To borrow an old cliché: accents are kind of like snowflakes. No two are exactly alike. Think about how many different regional sounds there are in the United States: southern, northeastern, Midwest, and so on. And there are even more specific sounds within those regions: New York, Boston, Michigan…and it gets even more specific! Long Island and Manhattan have their own sounds. Georgia has a different sound than Texas, and areas of Texas have their own sounds. I offer this not to hurt your brain, but to highlight the importance of character study when it comes to determining a dialect. Figure out exactly who your character is and what might shape his/her specific accent. Did your character grow up in a specific region? Was he/she wealthy or working class? Is he/she shy? The more information you can figure out about your character, the more choices you’ll have to play with and the more specific your dialect will be. Your director and/or vocal coach can help guide you as you explore. If the answers to your questions aren’t given in the script, make something up! There’s nothing wrong with getting creative about your character’s backstory.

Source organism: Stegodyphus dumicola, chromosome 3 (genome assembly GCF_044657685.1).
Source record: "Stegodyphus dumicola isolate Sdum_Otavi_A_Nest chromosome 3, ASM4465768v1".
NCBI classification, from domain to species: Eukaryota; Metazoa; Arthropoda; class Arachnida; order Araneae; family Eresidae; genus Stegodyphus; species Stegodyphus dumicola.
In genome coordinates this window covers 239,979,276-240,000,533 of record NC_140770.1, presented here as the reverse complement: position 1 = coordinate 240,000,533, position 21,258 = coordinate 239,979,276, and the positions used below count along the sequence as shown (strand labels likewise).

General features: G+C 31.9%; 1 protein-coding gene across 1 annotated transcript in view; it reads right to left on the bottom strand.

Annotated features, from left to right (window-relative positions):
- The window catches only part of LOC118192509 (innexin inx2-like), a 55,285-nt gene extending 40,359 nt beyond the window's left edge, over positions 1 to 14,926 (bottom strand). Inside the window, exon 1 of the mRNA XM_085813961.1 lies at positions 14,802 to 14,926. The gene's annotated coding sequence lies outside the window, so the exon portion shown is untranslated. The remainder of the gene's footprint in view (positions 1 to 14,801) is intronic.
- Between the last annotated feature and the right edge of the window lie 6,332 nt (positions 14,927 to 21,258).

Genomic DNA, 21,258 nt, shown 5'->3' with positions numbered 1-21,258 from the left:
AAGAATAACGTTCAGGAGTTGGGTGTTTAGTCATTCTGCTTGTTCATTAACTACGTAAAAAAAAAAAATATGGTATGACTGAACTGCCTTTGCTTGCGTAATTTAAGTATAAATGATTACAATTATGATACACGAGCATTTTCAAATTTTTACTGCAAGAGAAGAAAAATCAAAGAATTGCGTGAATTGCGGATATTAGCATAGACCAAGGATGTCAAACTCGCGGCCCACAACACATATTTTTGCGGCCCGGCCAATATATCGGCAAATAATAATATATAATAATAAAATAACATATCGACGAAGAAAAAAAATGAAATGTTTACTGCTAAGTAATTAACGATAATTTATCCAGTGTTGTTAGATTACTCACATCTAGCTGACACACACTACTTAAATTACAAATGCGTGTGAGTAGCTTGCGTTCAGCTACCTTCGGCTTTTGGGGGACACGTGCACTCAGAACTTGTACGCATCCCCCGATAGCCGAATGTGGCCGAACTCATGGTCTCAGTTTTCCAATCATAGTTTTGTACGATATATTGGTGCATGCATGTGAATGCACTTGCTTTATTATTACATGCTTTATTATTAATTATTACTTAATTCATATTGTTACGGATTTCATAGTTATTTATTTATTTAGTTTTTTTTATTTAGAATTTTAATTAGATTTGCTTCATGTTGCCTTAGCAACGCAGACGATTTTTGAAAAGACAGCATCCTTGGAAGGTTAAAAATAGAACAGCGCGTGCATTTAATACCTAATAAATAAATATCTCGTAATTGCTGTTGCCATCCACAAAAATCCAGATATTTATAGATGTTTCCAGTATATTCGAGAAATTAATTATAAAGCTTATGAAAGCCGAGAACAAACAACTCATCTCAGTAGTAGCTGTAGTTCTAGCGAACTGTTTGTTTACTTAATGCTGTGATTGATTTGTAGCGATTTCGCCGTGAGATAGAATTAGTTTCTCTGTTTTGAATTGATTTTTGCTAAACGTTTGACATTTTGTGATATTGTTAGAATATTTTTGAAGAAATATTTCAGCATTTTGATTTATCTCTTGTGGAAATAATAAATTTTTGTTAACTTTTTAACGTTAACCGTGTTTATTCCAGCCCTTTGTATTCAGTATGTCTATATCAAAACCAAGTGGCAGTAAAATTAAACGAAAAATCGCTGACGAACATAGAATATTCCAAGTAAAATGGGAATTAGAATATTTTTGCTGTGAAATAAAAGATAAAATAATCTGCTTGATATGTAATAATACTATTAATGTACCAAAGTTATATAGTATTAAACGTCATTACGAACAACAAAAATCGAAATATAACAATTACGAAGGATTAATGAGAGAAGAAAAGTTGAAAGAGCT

Don’t Miss the Trees for the Forest
As you work on your dialect, it’s helpful to focus on working with just a handful of specific sound shifts. Actors sometimes tend to work on a dialect as a whole, which can lead to a generalized or even muddied sound. It can also get quite overwhelming. Instead, pick out some specific sound shifts and begin working on honing those. Your sound samples and the choices you make about your character will help determine which shifts to focus on.